Let me suggest that Pipes add the following to his database of quotations. It was written by Henry Steele Commager in 1947, another time when self-appointed arbiters of patriotism used charges of disloyalty to try to silence dissent:
"What is this new loyalty? It is, above all, conformity. It is the uncritical and unquestioning acceptance of America as it is ... The concept of loyalty as conformity is a false one. It is narrow and restrictive, denies freedom of thought and of conscience ... What do men know of loyalty who make a mockery of the Declaration of Independence and the Bill of Rights?"
DIssent is one thing.
Accepting funds from Saddam Hussein (as ANSWER and Moveon.org did)*is* treason!
Dissent is one thing, but ANY action taken by any American citien which give aid and comfort to the enemy is still TREASON. If this action or actions cause the death of any American forces, it is TREASON. The left needs to figure out that politics stops at our shorlines, and the only acceptable time for outright dissent is after the conflict is over. Not during the conflict. Just ask the VietCong how much they appreciated Kerry's tesimony in 1971. That was TREASON.
Vallandigham might be surprised that Foner cites Lincoln as an example of free speech.
The one where Abrahmam "Foner/Kerry" Lincoln states "like the half insane mumbling of a fever-dream is the whole war part of his late message!"
Sounds like he was on drugs himself.
That Foner could consider Lincoon a proponent of free-speech is ludicrous.
Bullshit and balderdash. Was everybody who opposed our involvement in Kosovo "traitors"?? How about everybody who criticized Clinton while we still had troops in Somalia?? Are they all traitors??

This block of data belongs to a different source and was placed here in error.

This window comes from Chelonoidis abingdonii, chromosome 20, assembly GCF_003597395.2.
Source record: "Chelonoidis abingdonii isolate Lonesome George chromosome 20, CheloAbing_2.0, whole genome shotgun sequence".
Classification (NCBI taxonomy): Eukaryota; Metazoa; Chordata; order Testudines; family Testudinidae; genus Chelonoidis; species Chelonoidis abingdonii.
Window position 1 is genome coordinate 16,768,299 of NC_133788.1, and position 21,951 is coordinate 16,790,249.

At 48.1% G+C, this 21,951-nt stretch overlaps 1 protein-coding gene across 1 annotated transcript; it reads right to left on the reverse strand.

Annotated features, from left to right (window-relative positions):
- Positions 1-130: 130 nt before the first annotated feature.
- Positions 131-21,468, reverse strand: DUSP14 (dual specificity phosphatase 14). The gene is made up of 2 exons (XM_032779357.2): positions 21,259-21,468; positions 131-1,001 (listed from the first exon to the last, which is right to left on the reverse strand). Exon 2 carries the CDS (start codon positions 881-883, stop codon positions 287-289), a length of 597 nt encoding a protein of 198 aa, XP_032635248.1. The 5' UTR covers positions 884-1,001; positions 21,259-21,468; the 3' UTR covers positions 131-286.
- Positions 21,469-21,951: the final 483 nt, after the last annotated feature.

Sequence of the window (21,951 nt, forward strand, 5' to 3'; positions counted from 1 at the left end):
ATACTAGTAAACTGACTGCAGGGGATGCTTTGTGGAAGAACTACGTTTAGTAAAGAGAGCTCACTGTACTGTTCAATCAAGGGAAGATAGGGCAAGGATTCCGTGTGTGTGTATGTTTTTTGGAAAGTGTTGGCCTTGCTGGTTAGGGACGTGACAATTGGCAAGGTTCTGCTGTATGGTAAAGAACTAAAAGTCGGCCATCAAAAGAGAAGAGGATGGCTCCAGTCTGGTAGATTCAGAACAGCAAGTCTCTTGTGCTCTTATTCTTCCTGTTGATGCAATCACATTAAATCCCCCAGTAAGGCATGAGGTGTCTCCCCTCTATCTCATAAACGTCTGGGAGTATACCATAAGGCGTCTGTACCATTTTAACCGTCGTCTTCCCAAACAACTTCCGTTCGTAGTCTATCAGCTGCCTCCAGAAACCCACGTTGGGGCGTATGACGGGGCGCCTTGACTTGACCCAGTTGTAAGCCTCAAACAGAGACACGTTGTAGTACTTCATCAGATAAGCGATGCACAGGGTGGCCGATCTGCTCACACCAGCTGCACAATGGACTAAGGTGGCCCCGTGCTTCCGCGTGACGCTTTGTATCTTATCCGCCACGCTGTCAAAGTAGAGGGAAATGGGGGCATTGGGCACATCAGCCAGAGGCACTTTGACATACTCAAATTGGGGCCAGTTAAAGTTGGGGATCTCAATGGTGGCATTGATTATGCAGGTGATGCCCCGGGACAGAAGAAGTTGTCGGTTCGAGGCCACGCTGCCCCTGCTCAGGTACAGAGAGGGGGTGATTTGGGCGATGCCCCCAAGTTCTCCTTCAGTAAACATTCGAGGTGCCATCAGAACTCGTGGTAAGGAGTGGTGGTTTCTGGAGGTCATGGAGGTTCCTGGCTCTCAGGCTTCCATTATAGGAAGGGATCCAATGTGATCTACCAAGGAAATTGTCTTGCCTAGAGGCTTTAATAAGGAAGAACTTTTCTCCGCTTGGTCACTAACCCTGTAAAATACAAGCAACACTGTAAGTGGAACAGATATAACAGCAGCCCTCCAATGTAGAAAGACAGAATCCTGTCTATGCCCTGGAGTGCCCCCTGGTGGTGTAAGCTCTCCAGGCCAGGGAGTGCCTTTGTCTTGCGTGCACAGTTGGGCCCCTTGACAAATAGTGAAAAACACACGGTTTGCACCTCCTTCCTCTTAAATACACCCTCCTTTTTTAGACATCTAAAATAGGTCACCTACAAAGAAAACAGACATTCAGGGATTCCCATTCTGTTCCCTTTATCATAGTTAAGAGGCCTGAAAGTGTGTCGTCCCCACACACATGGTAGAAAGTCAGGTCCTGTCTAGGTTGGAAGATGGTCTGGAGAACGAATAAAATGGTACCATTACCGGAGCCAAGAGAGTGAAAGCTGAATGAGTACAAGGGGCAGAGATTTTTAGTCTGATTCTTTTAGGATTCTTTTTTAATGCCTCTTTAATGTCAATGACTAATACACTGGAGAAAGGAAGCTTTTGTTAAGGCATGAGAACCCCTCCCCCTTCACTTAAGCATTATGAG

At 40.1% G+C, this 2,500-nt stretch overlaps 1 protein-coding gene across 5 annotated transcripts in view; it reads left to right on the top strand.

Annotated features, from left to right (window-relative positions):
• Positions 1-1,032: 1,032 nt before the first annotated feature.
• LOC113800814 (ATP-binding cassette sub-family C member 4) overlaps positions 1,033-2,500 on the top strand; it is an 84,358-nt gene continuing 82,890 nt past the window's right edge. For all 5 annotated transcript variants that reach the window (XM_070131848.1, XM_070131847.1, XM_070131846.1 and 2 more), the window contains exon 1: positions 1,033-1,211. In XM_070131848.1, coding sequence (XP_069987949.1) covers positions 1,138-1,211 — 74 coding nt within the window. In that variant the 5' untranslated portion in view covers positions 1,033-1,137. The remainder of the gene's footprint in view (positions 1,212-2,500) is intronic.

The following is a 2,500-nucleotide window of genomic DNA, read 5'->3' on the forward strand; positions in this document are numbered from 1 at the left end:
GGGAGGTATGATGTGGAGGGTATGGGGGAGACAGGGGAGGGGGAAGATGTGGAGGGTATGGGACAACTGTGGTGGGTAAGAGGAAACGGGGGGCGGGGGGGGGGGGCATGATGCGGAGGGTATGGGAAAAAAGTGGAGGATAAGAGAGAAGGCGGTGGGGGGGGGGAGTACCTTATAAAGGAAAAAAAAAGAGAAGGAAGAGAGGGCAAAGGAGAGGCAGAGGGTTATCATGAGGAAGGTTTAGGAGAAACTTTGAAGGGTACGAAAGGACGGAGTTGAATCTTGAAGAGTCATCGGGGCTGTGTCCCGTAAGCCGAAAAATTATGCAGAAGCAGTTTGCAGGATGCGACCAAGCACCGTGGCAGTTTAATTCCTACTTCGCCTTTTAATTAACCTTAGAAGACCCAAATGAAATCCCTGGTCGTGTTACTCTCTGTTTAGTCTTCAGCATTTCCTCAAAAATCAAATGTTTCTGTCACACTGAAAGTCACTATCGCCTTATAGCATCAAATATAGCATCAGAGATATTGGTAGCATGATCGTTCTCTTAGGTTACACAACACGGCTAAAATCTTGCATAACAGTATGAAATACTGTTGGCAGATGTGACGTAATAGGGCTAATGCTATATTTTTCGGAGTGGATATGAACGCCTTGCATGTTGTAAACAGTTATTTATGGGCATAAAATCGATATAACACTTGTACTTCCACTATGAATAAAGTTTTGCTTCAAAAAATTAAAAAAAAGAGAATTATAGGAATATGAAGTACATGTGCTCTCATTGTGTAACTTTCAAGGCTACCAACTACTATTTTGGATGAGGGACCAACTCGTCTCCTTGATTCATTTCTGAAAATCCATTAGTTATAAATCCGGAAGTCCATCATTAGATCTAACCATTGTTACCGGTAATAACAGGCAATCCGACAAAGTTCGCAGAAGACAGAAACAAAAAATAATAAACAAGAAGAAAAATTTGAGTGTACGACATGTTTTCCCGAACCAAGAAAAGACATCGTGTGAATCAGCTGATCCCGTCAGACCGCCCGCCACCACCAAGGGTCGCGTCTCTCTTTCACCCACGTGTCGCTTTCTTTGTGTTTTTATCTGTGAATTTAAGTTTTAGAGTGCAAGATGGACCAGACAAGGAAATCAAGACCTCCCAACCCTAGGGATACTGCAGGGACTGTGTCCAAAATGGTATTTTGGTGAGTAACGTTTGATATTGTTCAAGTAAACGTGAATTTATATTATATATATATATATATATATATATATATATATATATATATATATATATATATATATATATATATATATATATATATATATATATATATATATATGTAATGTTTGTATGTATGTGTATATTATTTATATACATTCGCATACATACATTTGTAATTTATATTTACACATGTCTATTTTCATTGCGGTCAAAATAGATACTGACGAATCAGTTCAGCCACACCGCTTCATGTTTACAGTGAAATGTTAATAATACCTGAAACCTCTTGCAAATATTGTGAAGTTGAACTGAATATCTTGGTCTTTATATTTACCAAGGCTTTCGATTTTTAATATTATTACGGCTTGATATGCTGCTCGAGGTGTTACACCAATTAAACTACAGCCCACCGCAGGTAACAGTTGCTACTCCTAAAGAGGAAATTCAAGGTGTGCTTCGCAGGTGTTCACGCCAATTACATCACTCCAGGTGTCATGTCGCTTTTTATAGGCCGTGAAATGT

The First Amendment is not part-time, applicable only in times of peace and prosperity. It is part of what makes America different.
Whoever gave Chalabi "highly-classified" information that can get our troops killed, which he then passed on to Iranian Intelligence, THAT'S a traitor.
Kerry's testimony in 1971 was not treason. It was SEDITION, defined as openly advocating the defeat of America or the victory of our enemies. Insofar as I can tell, he should have been prosecuted for contempt of Congress, perjury, lying under oath, sedition, and defamation of American troops.
Kerry apparently committed treason later when he met with Viet Cong or other North Vietnamese operatives.
The first thing to understand is that Saddam BROKE THE CONDITIONS OF HIS SURRENDER in the first Gulf War. Thus, when he broke his surrender, the US was justified at any point in going to war against him.
Exactly. There was nothing preemptive about going into Iraq. The fact that we didn't go in several years earlier is simply due to the corrupt and completely incompetent bungling of the cowardly and self-serving Pres. Clintoon.
The fools are loyal to an America that doesn't exist - one that's "enhanced" by a multitude of languages and cute ethnic villages, one where sex is without consequences; where corporations happily pay taxes through the nose to support the rest of us who don't want to work, and where our military is only window-dressing.
When these fools speak out, it still damages this country and helps our enemies, but they're just fools, after all. The problem is the schools and the media, and they are the enemy.
Our decades-long war is still in its infancy. If we don't establish some behaviors now, how will we ever get through the rest of it?
Eric needs to go "dissent" in France!